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This is the first article in a series co-authored by Udi Lazimy and T. Callahan, which will explore fundamental facets of the modern food system, ranging from diet and nutrition, sourcing and supply chains, to the intersection of food and climate.
Food plays a critical role in determining one's health. How food is produced is equally as important—especially to the planet. What the modern food system needs most is a healthy dose of integrity.
Few would argue that integrity is at the heart of any major industry. Things are changing, however, especially when it comes to the food system. Consumers are demanding more transparency as to where their food comes from and how it is grown.
According to Mintel’s 2023 Global Food and Drink Trends report, “consumers will gravitate towards brands that highlight how products align with their top priorities” this year. While integrity may not prove a foolproof guide, it hinges along two important axes: Transparency and honesty. And if there is any hope of addressing the many crises facing the planet today—food sovereignty amongst them—integrity will prove one of the greatest levers of change.
Developing a food system rooted in integrity will demand cooperation between producers and consumers alike. Of those polled by Mintel, more than half (53%) of U.S. adults are worried about the future. That figure jumps to 78% for Gen Z.
The report also suggests brands leverage “the stars above as a dream destination, casting space as a symbol of hope, positivity, and global cooperation for marketers to revere.” Before looking for a planet B, though, the soil already present offers immense potential to begin building a regenerative future now.
Consumers are also seeking out brands that are transparent, per the report: “A quest for trustworthy information will lead consumers to appreciate brands that support their claims … messaging benefits that are of interest to consumers, such as product versatility and environmental or ethical claims.”
Abrupt change, however, is rarely welcomed by the status quo. Perhaps this is one reason doubt continues to be cast on those on the cutting edge of food in areas like alt-protein or cultured meat.
Now-considered behemoths in the plant-based meat sector like Beyond Meat and Impossible Foods were punchlines only a few years ago. Though there has been a lot of hesitancy from industry and consumers on these products, research shows otherwise. According to the U.N. Intergovernmental Panel on Climate Change's (IPCC) report, “a shift in consumption towards a broadly healthier diet [could] decrease [greenhouse gas] GHG emissions from food production by 11% [and] decrease GHG emissions from landfills by 20%,” amongst other tangible ecological benefits.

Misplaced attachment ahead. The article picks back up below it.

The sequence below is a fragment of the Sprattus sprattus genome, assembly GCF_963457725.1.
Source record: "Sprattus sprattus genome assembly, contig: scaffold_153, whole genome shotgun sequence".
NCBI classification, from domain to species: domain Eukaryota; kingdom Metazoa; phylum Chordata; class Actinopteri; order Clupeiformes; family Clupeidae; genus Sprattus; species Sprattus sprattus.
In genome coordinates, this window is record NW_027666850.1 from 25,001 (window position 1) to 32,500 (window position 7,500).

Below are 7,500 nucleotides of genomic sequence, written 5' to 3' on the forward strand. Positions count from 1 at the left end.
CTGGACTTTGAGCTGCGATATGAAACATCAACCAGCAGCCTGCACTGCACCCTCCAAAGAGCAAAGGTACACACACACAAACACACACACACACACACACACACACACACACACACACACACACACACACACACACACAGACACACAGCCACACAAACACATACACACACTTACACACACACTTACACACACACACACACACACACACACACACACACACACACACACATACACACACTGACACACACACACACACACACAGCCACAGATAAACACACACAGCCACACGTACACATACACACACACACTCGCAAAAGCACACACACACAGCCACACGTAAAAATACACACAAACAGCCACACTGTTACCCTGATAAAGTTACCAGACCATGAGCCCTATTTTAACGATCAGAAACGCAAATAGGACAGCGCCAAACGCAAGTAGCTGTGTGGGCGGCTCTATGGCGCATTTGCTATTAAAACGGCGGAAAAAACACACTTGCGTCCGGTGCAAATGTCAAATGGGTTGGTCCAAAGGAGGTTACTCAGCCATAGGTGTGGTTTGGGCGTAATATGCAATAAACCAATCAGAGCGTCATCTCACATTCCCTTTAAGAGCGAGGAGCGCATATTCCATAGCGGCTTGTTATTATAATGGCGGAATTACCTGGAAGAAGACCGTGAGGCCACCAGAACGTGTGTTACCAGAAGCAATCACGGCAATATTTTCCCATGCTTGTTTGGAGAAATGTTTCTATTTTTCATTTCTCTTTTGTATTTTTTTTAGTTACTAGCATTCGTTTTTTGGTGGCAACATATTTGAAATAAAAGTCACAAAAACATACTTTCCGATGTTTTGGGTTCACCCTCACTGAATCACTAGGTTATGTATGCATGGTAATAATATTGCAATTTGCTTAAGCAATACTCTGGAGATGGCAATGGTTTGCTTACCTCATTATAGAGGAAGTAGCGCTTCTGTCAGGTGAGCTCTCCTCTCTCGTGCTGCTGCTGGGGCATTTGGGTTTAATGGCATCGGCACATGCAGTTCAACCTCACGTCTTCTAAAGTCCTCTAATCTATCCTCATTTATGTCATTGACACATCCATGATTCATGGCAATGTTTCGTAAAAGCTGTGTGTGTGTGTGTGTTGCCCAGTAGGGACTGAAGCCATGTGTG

It’s no longer a question of if things will change but how. In light of a more nuanced understanding of the ecological impacts of how and where food is sourced, consideration must be extended to the lifespan of Earth. Eating fewer animal products is one substantive change consumers can make.
The industrialized food system as it stands is antithetical to facilitating a more harmonious future. Industrial animal agriculture is fueled in large part by heavily processed commodity feed crops. In the Amazon, 80% of deforestation is done in service of grazing cheaper cattle.
Just as a diverse diet of whole foods provides a dynamic landscape of nutrients, so too does the planet thrive with abundant biodiversity. Consuming more plants directly (processed or not) is one such avenue proven to significantly reduce impact on the planet while feeding the world’s growing population.
Equipping the masses with the means to eat with integrity is a noble pursuit. How people choose to do so will leave an enduring legacy.
With over 20 years leading sustainable food system policy and innovation at companies and organizations like Eat Just, National Sustainable Agriculture Coalition, Beyond Meat, Organic Farming Research Foundation, Patagonia and others, Lazimy and Callahan hope to encourage new approaches to the challenges that face the U.S. food system with an emphasis on the burgeoning plant-based industry.
Founder and principal, Udi Lazimy Consulting LLC
Lazimy is the founder and principal of Udi Lazimy Consulting LLC. With over 20 years leading sustainable food system policy and innovation at companies and organizations like Eat Just, Upcycled Foods Inc., National Sustainable Agriculture Coalition and Organic Farming Research Foundation, Lazimy hopes to encourage new approaches to the challenges that face the U.S. food system with an emphasis on the burgeoning plant-based industry.
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